Florence: Day 8

We enjoyed a quiet morning in the apartment and then around noon walked up to the Central Market of San Lorenzo (I promise we will branch out beyond this place, it’s just so amazing to live so close to a market like this). We had noticed a stand in the seafood section of the market the other day that served plates of fried mixed fish. We decided it would make a great lunch. So we got the calamari – baccala (cod) – gamberi (prawns) plate with fries. The mixed fish were simply tossed in flour, fried and then served with a couple lemon slices, which was all the fish needed to be delicious. To this point, Emily had never eaten fish. We had tried tuna and salmon a couple times, but it seemed seafood was one of two things she consistently wouldn’t eat (the other being eggs). But she ate the baccala and loved it! I also love that the stand served glasses of wine for less than a coke – €1 vs. €2. And there was no choice of wine. It was just a white wine served in a plastic glass. In other words, there is one type of wine they believe goes well with this food, and that’s what you get. This lunch was one of the best plates of food I’ve had in Florence yet!



After lunch we explored the city a bit more and found a square for Emily to practice walking, piazza della Passera.  We decided to try Trattoria 4 Leoni off that square for an early dinner.  This setting was the prettiest yet.  The area seems to attract a lot of Italians and it was fun to people watch while having dinner.


I ordered ribollita which is a famous Tuscan soup made from bread, cannelini beans and vegetables.  I had been wanting to try it since we arrived in Florence.  It was much thicker than I expected (to call it a soup seems wrong) and the version I had reminded me a lot of Thanksgiving stuffing.  This is another dish I will be curious to compare other versions, to see if the flavors and consistency vary from place to place.


Joe ordered the pici salsiccia.  Pici is a thick, hand-rolled pasta like a fat spaghetti.  The pasta was tossed in a sausage-tomato sauce that was heavily seasoned with fennel seeds.  It was very delicious!


After not having done anything too adventurous for a few days, tomorrow we plan to go on a hike to explore an area outside of Florence, and I’m working on lining up cooking classes for the next two weeks.  There is a lot to look forward to!


Florence: Day 7

We survived daylight savings in Europe, far better than we did in the US!  Regardless, I woke up this morning craving an American cup of coffee.  I do love the espresso here, but today I wanted more volume.  So we stopped into a cafe as usual, but today I ordered a caffe americano and I splurged on a nutella waffle.  Joe didn’t stray from the usual espresso and pastry.


After a morning of sight-seeing, we came back to the apartment around lunch time to put Emily down for a nap.  We just snacked at home before venturing out again in the afternoon.  We stopped into a pub to watch some soccer and then grabbed an early dinner at a restaurant that was recommended to us by our apartment owner, Il Barroccio.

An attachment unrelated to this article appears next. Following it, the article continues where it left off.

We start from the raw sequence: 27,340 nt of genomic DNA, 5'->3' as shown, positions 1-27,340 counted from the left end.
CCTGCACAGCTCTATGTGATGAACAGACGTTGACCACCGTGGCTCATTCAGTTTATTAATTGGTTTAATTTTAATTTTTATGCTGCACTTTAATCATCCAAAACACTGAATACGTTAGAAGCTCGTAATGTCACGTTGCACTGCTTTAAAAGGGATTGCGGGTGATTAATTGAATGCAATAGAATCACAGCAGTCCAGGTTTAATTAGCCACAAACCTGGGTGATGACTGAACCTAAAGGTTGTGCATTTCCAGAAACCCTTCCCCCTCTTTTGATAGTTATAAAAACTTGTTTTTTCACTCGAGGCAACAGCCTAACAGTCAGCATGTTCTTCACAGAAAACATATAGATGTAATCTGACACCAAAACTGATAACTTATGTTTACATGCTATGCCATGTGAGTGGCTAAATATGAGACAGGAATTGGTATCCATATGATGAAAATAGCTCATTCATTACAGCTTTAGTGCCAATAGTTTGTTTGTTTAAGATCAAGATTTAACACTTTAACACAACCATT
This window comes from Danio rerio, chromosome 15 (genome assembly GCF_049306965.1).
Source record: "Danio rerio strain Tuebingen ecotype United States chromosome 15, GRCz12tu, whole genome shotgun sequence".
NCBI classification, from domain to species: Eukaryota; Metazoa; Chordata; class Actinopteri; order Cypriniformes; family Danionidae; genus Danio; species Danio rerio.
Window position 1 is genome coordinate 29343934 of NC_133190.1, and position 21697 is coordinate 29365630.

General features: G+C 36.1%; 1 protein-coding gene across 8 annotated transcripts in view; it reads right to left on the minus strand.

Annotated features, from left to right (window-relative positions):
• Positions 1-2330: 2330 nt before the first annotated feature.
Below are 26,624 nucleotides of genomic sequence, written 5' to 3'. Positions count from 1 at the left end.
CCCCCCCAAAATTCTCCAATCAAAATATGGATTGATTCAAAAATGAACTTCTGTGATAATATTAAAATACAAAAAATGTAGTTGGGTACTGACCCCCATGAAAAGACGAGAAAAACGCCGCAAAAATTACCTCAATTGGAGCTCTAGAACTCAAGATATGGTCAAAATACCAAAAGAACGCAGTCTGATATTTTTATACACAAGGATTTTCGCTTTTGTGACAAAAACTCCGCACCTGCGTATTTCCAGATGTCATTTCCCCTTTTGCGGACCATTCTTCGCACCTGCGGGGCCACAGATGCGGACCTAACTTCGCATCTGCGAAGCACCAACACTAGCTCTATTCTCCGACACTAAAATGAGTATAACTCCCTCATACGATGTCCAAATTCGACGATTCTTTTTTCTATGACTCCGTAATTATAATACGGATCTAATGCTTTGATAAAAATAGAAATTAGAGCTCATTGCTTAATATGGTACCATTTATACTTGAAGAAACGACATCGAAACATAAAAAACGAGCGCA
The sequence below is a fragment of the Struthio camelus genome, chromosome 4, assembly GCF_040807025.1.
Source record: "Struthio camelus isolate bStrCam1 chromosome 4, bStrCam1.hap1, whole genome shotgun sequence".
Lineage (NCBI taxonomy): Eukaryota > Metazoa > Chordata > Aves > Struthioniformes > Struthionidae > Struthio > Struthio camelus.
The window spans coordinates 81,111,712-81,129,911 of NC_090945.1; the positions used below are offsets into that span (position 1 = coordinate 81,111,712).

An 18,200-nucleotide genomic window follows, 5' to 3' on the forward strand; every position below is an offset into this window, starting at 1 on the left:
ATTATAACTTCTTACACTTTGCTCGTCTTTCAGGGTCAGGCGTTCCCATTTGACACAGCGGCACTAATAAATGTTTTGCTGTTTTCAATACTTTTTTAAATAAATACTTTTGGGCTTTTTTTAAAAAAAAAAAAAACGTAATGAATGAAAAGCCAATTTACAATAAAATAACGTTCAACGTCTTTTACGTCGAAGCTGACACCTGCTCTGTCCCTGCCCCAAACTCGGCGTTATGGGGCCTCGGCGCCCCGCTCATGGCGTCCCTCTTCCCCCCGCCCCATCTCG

We didn’t branch out much from a variety standpoint with this dinner, but both dishes came recommended by our apartment owner and the waiter, so we decided to get the tagliata di manzo con rucola e parmigiano (steak with arugula and parmigiano reggiano, all drizzled in balsamic vinegar) and the ravioli ai funghi e tartufo (mushroom & truffle ravioli).   Our table was set up on the sidewalk of a quiet side street and the weather was gorgeous.  We split a half bottle of Chianti again.  I do wish half bottles were more readily available at restaurants in the US.  It is the perfect amount for dinner!


The tagliata di manzo was even better than the first we tried earlier in the week.  The steak was very tender and the balsamic was rich and sweet.


The ravioli was not as good as the other pastas we have had.   The pasta was extremely soft and the dish wasn’t extremely flavorful.  But “not great” pasta in Italy is nothing to complain about!  We certainly still enjoyed it.


At the end of the meal, we splurged on Tiramisu.  This one was again more focused on the mascarpone cream than the lady fingers, which is what both Joe & I prefer.  And Emily loved it too!


Florence: Day 6

Today was a great food day!  We walked up to the Central Market of San Lorenzo so I could spend more time there and so that Joe and Emily could experience it for the first time.  After wandering around and purchasing a few things (dried porcini mushrooms, cheese, fava beans and some herbs), we ate lunch at a stand in the market called Nerbone which has been serving food in the market for over a hundred years.


We had risotto asparagi (asparagus risotto) and a glass of chianti.  The risotto was far more al dente than any I’ve had before.  I’m curious to see if this is the traditional Italian way.  I look forward to trying other risottos in the near future to compare. But this risotto was extremely flavorful and quite affordable.  After lunch we went to a fish stand in the market and bought some salmon to cook for dinner.  I love the lifestyle where you purchase your ingredients fresh on the same day you cook them!


In the afternoon we stopped off at a small wine bar near our apartment (Il Panino del Chianti) where they had €2.50 glasses of wine and €0.50 crostini.  It was a great afternoon snack and I’m sure we will return.


Once we returned home and put Emily to bed, I started cooking dinner. As a first course, we snacked on Marzolino cheese and fava beans.  Marzolino is a type of fresh Pecorino that is seasonal in the Spring (Marzo = March).  Pecorino is the most abundant regional cheese in Florence and before coming here, I didn’t know fresh Pecorino cheese existed.  The Marzolino was truly delicious!  The texture was soft and creamy, which is my favorite.  And the flavor was sharp, which I love!  Fava beans are currently in season as well.  I originally purchased them at the market to go with our salmon for dinner, but then read that people in Florence traditionally enjoy Marzolino cheese with fava beans, so we gave it a try.  It was a great combination of flavors.